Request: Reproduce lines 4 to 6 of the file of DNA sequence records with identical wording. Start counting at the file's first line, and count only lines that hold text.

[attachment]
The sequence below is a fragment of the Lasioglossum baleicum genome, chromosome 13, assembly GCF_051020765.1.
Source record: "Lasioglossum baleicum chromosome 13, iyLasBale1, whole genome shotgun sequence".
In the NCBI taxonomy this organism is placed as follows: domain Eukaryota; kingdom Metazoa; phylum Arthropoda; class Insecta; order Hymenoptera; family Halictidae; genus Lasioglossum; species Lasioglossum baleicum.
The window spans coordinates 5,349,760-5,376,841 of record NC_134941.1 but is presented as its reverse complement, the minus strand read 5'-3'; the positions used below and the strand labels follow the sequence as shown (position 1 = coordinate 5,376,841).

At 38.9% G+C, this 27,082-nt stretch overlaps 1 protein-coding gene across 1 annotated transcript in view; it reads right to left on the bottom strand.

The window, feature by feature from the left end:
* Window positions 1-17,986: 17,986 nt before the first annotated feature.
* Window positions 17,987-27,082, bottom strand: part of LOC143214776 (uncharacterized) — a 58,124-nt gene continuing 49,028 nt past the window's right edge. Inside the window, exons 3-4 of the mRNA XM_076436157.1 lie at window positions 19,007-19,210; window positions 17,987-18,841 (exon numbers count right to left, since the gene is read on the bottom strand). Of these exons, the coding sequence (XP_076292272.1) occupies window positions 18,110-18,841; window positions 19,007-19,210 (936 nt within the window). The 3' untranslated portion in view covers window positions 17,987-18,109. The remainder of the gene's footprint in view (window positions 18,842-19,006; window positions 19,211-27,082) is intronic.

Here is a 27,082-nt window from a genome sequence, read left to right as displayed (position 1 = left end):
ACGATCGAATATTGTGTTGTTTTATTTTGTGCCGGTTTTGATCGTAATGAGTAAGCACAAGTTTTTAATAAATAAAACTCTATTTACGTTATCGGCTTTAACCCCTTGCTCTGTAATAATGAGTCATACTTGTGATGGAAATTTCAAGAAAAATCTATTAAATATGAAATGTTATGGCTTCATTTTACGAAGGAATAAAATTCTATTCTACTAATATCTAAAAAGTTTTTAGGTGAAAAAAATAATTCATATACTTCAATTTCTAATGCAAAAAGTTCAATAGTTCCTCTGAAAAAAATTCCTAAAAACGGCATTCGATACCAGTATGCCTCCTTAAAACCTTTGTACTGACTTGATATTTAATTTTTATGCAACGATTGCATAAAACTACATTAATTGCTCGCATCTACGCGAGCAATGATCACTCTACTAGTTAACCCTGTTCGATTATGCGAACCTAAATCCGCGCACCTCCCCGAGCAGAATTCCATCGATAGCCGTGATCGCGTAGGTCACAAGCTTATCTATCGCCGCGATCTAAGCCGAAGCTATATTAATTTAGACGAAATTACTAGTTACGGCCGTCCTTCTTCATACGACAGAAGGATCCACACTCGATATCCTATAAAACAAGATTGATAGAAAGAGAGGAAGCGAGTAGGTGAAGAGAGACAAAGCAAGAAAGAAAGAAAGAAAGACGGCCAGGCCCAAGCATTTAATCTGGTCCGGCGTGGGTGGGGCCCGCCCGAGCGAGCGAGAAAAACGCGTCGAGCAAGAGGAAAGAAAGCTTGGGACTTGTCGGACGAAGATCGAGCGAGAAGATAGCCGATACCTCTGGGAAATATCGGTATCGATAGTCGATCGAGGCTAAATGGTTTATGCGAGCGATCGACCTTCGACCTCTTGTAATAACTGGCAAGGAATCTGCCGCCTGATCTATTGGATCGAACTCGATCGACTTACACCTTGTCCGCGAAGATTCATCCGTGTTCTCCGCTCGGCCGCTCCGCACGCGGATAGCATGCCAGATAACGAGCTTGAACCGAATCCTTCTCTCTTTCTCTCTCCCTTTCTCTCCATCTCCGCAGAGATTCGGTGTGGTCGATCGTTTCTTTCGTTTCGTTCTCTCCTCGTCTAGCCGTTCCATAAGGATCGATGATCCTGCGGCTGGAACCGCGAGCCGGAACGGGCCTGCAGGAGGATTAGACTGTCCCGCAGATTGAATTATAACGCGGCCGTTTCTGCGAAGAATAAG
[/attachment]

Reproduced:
The window spans coordinates 5,349,760-5,376,841 of record NC_134941.1 but is presented as its reverse complement, the minus strand read 5'-3'; the positions used below and the strand labels follow the sequence as shown (position 1 = coordinate 5,376,841).

At 38.9% G+C, this 27,082-nt stretch overlaps 1 protein-coding gene across 1 annotated transcript in view; it reads right to left on the bottom strand.

The window, feature by feature from the left end: